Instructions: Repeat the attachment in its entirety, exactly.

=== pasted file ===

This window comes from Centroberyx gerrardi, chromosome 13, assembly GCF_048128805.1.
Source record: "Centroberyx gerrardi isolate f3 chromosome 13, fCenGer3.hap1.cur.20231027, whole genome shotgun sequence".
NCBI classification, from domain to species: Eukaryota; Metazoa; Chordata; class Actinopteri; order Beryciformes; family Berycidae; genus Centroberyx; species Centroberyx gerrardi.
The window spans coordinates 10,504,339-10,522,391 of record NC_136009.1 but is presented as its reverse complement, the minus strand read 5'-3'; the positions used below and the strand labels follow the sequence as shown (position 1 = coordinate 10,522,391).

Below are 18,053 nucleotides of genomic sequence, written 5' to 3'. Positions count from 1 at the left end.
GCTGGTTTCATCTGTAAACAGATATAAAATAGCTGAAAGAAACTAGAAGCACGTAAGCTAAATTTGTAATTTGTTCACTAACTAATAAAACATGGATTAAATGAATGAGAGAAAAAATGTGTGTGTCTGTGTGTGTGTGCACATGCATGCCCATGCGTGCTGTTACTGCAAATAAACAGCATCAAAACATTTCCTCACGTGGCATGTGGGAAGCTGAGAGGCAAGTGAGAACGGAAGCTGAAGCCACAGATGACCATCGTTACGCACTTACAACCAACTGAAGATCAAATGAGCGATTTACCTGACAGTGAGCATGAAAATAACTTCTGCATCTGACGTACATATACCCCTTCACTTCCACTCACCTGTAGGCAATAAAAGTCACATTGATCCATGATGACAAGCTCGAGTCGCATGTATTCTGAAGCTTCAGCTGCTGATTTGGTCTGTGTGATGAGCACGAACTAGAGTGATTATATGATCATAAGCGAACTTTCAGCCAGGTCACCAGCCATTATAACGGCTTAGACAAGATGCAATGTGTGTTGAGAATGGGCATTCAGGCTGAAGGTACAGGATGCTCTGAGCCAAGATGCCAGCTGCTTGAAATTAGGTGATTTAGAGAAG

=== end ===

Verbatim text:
This window comes from Centroberyx gerrardi, chromosome 13, assembly GCF_048128805.1.
Source record: "Centroberyx gerrardi isolate f3 chromosome 13, fCenGer3.hap1.cur.20231027, whole genome shotgun sequence".
NCBI classification, from domain to species: Eukaryota; Metazoa; Chordata; class Actinopteri; order Beryciformes; family Berycidae; genus Centroberyx; species Centroberyx gerrardi.
The window spans coordinates 10,504,339-10,522,391 of record NC_136009.1 but is presented as its reverse complement, the minus strand read 5'-3'; the positions used below and the strand labels follow the sequence as shown (position 1 = coordinate 10,522,391).

Below are 18,053 nucleotides of genomic sequence, written 5' to 3'. Positions count from 1 at the left end.
GCTGGTTTCATCTGTAAACAGATATAAAATAGCTGAAAGAAACTAGAAGCACGTAAGCTAAATTTGTAATTTGTTCACTAACTAATAAAACATGGATTAAATGAATGAGAGAAAAAATGTGTGTGTCTGTGTGTGTGTGCACATGCATGCCCATGCGTGCTGTTACTGCAAATAAACAGCATCAAAACATTTCCTCACGTGGCATGTGGGAAGCTGAGAGGCAAGTGAGAACGGAAGCTGAAGCCACAGATGACCATCGTTACGCACTTACAACCAACTGAAGATCAAATGAGCGATTTACCTGACAGTGAGCATGAAAATAACTTCTGCATCTGACGTACATATACCCCTTCACTTCCACTCACCTGTAGGCAATAAAAGTCACATTGATCCATGATGACAAGCTCGAGTCGCATGTATTCTGAAGCTTCAGCTGCTGATTTGGTCTGTGTGATGAGCACGAACTAGAGTGATTATATGATCATAAGCGAACTTTCAGCCAGGTCACCAGCCATTATAACGGCTTAGACAAGATGCAATGTGTGTTGAGAATGGGCATTCAGGCTGAAGGTACAGGATGCTCTGAGCCAAGATGCCAGCTGCTTGAAATTAGGTGATTTAGAGAAG